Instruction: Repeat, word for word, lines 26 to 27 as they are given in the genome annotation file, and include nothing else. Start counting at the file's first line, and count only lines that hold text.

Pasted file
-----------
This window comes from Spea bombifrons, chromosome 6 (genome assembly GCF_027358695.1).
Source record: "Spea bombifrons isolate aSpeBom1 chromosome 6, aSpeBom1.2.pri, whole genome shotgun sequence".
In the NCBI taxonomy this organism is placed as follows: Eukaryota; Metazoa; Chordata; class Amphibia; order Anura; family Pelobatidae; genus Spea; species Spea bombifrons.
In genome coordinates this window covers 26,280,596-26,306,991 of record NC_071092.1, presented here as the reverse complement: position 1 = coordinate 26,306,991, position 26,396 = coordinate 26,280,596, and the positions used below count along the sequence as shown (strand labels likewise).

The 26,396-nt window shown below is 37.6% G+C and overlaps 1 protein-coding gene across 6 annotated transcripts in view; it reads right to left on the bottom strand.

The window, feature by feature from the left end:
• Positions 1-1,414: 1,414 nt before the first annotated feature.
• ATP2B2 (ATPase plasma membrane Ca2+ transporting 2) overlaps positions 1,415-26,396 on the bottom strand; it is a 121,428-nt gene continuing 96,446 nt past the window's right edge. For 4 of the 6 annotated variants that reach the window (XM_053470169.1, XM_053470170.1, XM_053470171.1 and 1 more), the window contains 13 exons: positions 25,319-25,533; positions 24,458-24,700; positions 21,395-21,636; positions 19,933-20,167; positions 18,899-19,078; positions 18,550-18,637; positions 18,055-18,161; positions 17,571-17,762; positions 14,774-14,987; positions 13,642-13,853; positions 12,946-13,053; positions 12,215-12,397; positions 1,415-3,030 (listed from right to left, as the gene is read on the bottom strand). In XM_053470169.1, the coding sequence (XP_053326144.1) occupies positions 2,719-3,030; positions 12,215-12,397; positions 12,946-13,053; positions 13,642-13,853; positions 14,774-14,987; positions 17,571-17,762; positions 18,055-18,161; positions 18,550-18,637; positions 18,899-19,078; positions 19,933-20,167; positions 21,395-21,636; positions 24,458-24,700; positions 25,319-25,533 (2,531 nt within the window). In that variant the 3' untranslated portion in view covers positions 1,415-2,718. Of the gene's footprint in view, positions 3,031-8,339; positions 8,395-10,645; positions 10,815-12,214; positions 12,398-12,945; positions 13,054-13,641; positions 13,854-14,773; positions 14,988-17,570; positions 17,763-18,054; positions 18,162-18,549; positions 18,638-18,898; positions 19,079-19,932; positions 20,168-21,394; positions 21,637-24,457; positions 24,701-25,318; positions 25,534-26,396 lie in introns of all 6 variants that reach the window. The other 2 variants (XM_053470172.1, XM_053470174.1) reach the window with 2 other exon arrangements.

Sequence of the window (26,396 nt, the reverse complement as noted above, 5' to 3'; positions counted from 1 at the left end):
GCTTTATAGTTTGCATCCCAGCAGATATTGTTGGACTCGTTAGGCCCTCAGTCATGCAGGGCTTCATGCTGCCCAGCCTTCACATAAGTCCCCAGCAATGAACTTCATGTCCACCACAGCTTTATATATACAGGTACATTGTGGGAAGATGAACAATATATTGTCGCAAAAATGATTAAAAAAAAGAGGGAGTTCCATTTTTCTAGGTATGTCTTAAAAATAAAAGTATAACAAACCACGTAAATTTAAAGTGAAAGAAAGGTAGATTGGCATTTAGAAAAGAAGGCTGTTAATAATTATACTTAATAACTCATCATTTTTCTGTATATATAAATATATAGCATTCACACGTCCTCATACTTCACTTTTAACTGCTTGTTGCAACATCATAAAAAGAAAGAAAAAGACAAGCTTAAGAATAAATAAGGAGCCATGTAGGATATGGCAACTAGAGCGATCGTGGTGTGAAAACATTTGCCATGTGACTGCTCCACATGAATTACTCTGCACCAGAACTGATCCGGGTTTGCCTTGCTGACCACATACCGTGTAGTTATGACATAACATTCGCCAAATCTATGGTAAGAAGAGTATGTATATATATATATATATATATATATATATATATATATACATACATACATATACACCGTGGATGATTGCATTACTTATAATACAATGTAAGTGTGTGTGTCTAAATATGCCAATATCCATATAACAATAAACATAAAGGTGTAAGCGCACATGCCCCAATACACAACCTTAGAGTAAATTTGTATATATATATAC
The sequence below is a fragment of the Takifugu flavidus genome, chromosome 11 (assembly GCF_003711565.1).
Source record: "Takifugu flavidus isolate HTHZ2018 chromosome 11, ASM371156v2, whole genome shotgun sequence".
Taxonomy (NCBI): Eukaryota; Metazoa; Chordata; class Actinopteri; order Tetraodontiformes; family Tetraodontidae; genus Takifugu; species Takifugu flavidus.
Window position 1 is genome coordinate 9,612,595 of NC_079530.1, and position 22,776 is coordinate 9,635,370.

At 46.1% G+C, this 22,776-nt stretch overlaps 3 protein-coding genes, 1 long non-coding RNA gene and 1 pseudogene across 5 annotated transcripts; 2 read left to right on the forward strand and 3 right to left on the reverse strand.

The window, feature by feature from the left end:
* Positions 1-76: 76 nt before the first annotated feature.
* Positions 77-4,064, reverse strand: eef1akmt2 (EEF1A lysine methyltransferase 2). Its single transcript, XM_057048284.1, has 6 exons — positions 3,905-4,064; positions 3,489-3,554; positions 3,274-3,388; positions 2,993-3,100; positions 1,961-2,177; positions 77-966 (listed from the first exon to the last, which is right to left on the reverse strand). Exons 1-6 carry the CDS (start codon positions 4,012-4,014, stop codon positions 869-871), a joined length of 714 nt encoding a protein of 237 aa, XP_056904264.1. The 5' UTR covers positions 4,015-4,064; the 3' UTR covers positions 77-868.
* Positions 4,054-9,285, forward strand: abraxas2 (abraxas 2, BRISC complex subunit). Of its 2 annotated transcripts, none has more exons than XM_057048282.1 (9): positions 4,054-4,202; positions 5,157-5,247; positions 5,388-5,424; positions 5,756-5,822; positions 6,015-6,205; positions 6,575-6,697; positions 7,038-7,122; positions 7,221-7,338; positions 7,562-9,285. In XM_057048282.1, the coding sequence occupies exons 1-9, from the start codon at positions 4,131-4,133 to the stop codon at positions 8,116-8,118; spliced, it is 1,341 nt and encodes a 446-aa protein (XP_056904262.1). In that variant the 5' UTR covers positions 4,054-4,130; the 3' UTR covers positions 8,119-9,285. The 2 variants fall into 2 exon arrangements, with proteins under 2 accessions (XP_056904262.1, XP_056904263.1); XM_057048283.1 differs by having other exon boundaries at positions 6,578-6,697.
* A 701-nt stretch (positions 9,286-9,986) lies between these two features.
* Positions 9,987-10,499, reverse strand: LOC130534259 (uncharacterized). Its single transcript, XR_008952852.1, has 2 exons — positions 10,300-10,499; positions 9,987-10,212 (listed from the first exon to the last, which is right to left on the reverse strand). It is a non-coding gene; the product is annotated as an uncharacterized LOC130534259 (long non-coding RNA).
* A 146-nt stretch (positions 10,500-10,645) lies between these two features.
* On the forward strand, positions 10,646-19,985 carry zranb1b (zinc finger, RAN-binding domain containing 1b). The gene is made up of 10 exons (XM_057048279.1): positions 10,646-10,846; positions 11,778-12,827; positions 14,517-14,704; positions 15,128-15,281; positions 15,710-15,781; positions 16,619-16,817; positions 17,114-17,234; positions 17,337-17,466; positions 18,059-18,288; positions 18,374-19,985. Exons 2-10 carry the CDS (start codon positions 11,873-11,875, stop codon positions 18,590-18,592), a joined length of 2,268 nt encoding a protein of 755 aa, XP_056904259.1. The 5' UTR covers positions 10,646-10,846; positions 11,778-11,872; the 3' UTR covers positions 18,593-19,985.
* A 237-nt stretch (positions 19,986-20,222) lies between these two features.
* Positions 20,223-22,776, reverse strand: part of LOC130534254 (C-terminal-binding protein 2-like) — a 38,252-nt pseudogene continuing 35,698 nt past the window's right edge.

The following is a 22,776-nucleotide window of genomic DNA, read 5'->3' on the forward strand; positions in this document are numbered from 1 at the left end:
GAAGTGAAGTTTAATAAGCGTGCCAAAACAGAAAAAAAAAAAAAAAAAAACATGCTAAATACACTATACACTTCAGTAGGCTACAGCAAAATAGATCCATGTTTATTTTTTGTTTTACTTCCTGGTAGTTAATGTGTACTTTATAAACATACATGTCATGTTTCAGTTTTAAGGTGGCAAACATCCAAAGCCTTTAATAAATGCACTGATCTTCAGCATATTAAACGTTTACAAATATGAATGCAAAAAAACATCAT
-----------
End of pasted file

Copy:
The following is a 22,776-nucleotide window of genomic DNA, read 5'->3' on the forward strand; positions in this document are numbered from 1 at the left end:
GAAGTGAAGTTTAATAAGCGTGCCAAAACAGAAAAAAAAAAAAAAAAAAACATGCTAAATACACTATACACTTCAGTAGGCTACAGCAAAATAGATCCATGTTTATTTTTTGTTTTACTTCCTGGTAGTTAATGTGTACTTTATAAACATACATGTCATGTTTCAGTTTTAAGGTGGCAAACATCCAAAGCCTTTAATAAATGCACTGATCTTCAGCATATTAAACGTTTACAAATATGAATGCAAAAAAACATCAT